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On The Hunt For Roadside Bombs In Afghanistan

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On The Hunt For Roadside Bombs In Afghanistan

On The Hunt For Roadside Bombs In Afghanistan

On The Hunt For Roadside Bombs In Afghanistan

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  • <iframe src="https://www.npr.org/player/embed/114205345/114215579" width="100%" height="290" frameborder="0" scrolling="no" title="NPR embedded audio player">
  • Transcript

The Marines of the 2nd Battalion, 8th Regiment — known as "America's Battalion" — have been fighting the Taliban in southern Afghanistan's Helmand province since July.

They have set up numerous outposts along the dusty roads and cornfields. And now they are moving farther south, looking to extend their area of operation and avoid the deadliest of threats just outside the wire: roadside bombs.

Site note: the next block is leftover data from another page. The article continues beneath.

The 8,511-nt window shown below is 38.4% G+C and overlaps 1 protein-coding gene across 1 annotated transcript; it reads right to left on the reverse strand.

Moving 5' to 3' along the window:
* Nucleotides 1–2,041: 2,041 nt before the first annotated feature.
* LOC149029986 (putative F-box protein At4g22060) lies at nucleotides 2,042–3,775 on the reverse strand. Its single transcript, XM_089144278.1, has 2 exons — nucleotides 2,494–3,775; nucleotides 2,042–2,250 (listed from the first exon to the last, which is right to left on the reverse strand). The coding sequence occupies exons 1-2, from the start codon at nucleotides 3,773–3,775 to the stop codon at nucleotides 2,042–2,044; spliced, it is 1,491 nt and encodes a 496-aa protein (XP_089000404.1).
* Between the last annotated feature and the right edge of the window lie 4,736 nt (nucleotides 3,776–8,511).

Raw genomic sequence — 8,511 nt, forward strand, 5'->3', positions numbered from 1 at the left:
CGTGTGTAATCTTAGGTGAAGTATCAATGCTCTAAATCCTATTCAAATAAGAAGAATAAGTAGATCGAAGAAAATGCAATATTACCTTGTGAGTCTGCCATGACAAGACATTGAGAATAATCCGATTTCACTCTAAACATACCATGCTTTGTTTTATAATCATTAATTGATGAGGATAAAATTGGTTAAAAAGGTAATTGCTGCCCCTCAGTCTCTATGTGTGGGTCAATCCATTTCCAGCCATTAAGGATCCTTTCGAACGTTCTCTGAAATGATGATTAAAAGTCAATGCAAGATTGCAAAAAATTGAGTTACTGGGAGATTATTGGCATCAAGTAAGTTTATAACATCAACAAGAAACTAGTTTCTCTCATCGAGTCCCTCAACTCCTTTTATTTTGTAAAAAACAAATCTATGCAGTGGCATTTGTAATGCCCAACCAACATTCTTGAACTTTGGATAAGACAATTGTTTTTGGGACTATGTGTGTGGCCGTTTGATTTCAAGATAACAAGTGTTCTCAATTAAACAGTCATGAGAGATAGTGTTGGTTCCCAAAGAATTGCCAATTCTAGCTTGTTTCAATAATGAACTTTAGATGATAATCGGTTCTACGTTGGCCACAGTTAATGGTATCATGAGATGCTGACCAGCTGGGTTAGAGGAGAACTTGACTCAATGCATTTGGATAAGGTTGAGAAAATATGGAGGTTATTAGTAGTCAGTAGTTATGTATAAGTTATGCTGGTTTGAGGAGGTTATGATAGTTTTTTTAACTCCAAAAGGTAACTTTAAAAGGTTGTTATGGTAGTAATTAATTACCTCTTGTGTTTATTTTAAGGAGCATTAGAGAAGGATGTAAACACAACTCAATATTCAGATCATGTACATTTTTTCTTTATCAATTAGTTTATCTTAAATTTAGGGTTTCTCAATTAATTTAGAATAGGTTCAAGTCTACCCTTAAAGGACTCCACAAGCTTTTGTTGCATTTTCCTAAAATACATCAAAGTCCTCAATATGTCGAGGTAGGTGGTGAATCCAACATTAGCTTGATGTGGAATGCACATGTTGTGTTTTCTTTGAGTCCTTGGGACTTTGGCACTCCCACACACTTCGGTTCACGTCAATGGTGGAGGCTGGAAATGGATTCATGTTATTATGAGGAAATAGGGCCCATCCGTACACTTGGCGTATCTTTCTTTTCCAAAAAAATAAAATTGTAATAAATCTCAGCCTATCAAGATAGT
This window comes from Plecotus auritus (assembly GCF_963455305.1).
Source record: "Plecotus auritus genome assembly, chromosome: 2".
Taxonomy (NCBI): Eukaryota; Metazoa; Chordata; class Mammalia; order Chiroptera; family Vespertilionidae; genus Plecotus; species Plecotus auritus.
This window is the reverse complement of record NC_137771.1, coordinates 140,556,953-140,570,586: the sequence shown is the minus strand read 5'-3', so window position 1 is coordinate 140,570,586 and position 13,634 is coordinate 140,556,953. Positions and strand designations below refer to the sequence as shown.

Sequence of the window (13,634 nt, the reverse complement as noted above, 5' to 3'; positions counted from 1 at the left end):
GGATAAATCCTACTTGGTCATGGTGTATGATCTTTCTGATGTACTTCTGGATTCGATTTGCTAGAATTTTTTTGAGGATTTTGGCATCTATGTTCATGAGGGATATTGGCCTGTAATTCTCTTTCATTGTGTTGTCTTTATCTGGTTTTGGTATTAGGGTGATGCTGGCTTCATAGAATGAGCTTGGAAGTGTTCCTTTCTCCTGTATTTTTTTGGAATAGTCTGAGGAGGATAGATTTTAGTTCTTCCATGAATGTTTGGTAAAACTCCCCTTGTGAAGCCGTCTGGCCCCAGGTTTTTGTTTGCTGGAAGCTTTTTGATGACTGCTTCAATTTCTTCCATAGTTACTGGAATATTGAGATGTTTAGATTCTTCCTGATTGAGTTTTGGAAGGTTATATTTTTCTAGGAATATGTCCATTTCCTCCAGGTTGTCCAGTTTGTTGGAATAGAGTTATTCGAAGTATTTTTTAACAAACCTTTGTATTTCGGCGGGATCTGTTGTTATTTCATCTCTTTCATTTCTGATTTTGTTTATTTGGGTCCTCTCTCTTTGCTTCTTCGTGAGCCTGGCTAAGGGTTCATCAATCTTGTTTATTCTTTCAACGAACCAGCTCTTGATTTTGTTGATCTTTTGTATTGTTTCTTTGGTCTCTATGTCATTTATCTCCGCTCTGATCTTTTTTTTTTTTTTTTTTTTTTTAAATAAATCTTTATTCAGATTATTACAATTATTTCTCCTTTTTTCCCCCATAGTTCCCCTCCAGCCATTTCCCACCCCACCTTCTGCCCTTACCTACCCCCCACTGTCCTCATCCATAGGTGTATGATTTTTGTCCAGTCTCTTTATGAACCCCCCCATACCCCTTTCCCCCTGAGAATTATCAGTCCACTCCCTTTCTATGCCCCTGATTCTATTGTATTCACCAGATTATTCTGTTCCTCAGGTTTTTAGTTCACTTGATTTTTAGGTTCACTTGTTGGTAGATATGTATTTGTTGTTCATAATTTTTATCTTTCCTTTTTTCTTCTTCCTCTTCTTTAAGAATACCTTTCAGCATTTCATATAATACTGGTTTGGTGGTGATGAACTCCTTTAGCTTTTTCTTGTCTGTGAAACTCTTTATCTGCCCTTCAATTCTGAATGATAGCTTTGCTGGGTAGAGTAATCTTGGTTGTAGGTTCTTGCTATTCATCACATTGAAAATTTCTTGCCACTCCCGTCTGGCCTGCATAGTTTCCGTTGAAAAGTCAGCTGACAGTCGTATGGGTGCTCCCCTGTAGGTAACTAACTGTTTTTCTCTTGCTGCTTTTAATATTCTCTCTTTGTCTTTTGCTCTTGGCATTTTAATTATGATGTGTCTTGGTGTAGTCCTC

On a recent morning, a platoon of Marines from Fox Company leaves the remote patrol base, a small patch of sandbags, camouflage tents and gravel. Within minutes they're cutting through a cornfield, walking in single file.

It could be any cornfield in Iowa, except for the Taliban radio chatter the Marines are picking up on their radio. The Marines intercept a radio transmission from the Taliban that says the militants are "ready for the guests."

Marines from an explosive ordnance disposal team detonate a homemade explosive device, which was discovered near a compound outside of their base. David Gilkey/NPR hide caption

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David Gilkey/NPR

Marines from an explosive ordnance disposal team detonate a homemade explosive device, which was discovered near a compound outside of their base.

David Gilkey/NPR

Watch Video Of Marines Detonating An IED (Graham Smith/NPR)

"Guests" is Taliban code for the Marines. On this patrol, the Marines are searching for roadside bombs, commonly known as IEDs.

"We're lucky if we find them. Better than when they find us, I guess," says Lance Cpl. Dan Leary, from Boston.

Leary will be going back to the United States in just a few weeks, and he's worried his luck will run out.